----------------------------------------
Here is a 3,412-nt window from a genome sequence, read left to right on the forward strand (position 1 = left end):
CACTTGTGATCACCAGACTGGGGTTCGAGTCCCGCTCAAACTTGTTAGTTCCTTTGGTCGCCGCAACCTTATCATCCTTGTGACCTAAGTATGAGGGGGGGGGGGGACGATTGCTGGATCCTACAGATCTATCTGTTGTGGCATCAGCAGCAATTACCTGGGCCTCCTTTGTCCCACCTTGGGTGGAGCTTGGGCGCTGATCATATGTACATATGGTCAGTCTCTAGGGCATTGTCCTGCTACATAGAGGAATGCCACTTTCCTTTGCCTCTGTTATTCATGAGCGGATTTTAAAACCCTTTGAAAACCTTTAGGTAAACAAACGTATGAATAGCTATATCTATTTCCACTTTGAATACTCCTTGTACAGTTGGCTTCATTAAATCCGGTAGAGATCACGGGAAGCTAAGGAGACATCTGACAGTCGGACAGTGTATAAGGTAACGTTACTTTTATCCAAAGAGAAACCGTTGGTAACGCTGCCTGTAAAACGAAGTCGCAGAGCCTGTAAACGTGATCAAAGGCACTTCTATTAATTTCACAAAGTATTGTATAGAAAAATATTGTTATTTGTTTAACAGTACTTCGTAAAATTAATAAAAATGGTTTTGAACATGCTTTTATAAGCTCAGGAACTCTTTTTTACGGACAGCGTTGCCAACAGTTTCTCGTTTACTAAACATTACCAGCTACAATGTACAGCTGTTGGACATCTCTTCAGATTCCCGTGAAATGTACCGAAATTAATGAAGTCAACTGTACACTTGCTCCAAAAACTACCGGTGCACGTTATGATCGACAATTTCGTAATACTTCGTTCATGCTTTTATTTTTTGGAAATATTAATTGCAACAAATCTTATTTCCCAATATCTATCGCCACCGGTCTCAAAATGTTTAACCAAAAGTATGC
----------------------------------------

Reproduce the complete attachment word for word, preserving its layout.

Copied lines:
Here is a 3,412-nt window from a genome sequence, read left to right on the forward strand (position 1 = left end):
CACTTGTGATCACCAGACTGGGGTTCGAGTCCCGCTCAAACTTGTTAGTTCCTTTGGTCGCCGCAACCTTATCATCCTTGTGACCTAAGTATGAGGGGGGGGGGGGACGATTGCTGGATCCTACAGATCTATCTGTTGTGGCATCAGCAGCAATTACCTGGGCCTCCTTTGTCCCACCTTGGGTGGAGCTTGGGCGCTGATCATATGTACATATGGTCAGTCTCTAGGGCATTGTCCTGCTACATAGAGGAATGCCACTTTCCTTTGCCTCTGTTATTCATGAGCGGATTTTAAAACCCTTTGAAAACCTTTAGGTAAACAAACGTATGAATAGCTATATCTATTTCCACTTTGAATACTCCTTGTACAGTTGGCTTCATTAAATCCGGTAGAGATCACGGGAAGCTAAGGAGACATCTGACAGTCGGACAGTGTATAAGGTAACGTTACTTTTATCCAAAGAGAAACCGTTGGTAACGCTGCCTGTAAAACGAAGTCGCAGAGCCTGTAAACGTGATCAAAGGCACTTCTATTAATTTCACAAAGTATTGTATAGAAAAATATTGTTATTTGTTTAACAGTACTTCGTAAAATTAATAAAAATGGTTTTGAACATGCTTTTATAAGCTCAGGAACTCTTTTTTACGGACAGCGTTGCCAACAGTTTCTCGTTTACTAAACATTACCAGCTACAATGTACAGCTGTTGGACATCTCTTCAGATTCCCGTGAAATGTACCGAAATTAATGAAGTCAACTGTACACTTGCTCCAAAAACTACCGGTGCACGTTATGATCGACAATTTCGTAATACTTCGTTCATGCTTTTATTTTTTGGAAATATTAATTGCAACAAATCTTATTTCCCAATATCTATCGCCACCGGTCTCAAAATGTTTAACCAAAAGTATGC